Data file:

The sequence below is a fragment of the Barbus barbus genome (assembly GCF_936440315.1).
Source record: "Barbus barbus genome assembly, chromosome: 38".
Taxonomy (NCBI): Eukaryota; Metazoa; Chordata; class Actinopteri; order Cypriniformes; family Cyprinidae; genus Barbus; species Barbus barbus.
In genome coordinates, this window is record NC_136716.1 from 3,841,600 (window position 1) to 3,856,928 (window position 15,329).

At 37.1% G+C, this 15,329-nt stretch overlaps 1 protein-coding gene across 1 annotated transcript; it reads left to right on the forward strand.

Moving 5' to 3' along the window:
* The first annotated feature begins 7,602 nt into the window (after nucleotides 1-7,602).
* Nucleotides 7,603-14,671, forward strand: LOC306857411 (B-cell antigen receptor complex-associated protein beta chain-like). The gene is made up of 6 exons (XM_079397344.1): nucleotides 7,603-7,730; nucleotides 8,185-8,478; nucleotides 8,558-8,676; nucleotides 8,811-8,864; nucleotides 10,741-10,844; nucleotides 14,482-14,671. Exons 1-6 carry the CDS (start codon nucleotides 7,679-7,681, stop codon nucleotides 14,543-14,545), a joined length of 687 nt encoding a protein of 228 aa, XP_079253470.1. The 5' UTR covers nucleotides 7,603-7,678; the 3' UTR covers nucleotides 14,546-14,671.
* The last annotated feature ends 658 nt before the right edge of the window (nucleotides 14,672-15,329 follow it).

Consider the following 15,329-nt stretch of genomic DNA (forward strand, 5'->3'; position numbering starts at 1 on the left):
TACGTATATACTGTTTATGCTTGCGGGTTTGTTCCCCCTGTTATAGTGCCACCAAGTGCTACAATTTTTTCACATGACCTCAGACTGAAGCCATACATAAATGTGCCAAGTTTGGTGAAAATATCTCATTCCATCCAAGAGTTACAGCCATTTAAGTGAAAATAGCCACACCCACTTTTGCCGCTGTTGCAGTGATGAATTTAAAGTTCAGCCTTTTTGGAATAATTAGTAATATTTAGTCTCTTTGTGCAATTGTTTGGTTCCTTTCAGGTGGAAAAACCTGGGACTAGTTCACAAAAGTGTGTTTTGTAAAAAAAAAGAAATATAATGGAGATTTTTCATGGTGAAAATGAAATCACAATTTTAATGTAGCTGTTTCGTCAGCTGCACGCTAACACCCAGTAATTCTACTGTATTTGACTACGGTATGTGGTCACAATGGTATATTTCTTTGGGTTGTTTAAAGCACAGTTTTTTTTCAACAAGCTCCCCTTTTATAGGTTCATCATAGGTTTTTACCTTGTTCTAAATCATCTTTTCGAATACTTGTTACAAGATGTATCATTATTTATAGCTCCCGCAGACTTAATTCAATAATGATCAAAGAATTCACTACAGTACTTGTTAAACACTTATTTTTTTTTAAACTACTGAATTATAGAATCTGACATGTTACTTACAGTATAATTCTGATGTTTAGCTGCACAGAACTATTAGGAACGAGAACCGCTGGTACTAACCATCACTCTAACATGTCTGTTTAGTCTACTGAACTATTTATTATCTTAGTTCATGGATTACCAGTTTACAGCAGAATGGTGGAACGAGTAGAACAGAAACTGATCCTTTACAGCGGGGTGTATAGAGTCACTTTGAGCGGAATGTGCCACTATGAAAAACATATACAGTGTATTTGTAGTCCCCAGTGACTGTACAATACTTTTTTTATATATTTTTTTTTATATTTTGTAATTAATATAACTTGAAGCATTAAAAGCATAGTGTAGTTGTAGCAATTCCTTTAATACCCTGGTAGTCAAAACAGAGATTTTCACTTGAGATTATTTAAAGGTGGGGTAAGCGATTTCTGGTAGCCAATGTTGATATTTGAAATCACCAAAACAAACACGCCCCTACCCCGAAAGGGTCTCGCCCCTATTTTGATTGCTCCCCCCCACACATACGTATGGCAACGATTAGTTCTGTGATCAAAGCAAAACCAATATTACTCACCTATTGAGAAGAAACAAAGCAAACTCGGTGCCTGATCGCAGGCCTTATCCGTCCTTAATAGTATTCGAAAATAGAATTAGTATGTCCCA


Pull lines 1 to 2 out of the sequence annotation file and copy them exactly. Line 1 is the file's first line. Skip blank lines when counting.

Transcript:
The sequence below is a fragment of the Barbus barbus genome (assembly GCF_936440315.1).
Source record: "Barbus barbus genome assembly, chromosome: 38".